At Robert Half Legal, the legal staffing division of Robert Half International, one Bay Area recruiter tells us that the outlook for contract jobs is looking up.
Monica Tobin, a Robert Half Legal recruiter who places all levels of lawyers, says that from where she sits, law firms of all sizes are super focused on clients. “They are in a mode where they need to preserve all their clients,” Tobin said. “They basically have been able to retain a lot of work through being very flexible.” And she’s seeing that flexibility translating into higher demand for contract attorneys -- partners and associates alike -- than for permanent lawyers. (Though she notes some bright spots she's seeing for the latter, too, below.)
How speaking German, or other languages, fits into the picture, after the jump …
In Silicon Valley, the myriad micro-boutiques that have popped up during the downturn have been hungry for contract lawyers, Tobin said. And she’s seen a slight uptick in demand for them in litigation, especially of the employment, patent prosecution and commercial varieties. Ditto for contract attorneys who can speak a foreign language. “We’ve seen demand for Mandarin, Korean, German and Japanese” in the last six months.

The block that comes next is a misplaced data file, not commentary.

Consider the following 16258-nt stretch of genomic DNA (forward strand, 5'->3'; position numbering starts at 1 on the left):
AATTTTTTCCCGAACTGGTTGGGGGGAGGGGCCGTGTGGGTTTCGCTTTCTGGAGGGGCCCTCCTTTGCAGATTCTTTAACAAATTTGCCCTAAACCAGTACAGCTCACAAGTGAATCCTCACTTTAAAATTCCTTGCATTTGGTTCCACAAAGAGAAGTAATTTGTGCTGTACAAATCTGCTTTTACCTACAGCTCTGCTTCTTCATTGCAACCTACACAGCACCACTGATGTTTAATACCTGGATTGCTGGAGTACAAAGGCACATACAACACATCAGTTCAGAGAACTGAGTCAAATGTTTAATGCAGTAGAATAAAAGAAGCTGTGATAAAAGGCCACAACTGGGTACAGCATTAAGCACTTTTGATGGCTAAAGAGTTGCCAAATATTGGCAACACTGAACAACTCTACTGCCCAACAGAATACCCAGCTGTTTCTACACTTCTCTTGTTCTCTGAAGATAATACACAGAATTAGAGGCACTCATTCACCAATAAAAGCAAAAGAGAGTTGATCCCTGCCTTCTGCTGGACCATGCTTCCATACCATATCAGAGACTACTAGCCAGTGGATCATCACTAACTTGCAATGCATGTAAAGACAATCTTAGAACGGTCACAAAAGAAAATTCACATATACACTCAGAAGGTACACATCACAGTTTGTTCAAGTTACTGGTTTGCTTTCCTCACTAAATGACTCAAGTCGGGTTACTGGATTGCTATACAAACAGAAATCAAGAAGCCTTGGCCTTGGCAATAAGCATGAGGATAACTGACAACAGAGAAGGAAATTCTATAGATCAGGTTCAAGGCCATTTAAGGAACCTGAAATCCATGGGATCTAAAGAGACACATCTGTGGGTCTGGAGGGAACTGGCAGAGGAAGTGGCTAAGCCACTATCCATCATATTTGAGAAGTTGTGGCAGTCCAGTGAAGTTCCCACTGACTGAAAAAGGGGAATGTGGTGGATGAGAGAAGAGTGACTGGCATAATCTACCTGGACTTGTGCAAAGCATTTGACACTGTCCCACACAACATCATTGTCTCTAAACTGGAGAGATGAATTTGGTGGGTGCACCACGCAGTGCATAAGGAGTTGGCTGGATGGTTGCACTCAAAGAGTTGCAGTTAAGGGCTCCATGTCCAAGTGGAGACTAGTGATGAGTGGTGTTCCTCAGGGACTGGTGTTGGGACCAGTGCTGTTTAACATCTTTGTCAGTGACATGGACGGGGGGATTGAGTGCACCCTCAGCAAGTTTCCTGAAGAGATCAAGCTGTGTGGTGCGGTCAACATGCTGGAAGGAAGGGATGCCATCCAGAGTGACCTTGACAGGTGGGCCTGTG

Still, certain things never go out of style.
There’s some demand for permanent attorneys with a book of business in any kind of litigation, Tobin said.
And as the first quarter of 2010 unfolds, she expects lawyers with experience in regulatory and compliance practices, bankruptcy, foreclosure, energy and environmental law to be most sought after for permanent posts. “We’re seeing a slight uptick in construction litigation positions in the East Bay,” she added. The hardest candidates to find continue to be in IP, she said, with patent prosecutors with an electrical engineering degree and more than three years of experience in especially high demand.
Robert Half predicts salaries for staff and attorneys to stay flat or decline in 2010 across the nation. Though that’s not great news, Tobin said, legal professionals here continue to be paid on average more than in other parts of the country, with San Francisco salaries about 35 percent above the national average, and Oakland about 27 percent above the national average.
— Petra Pasternak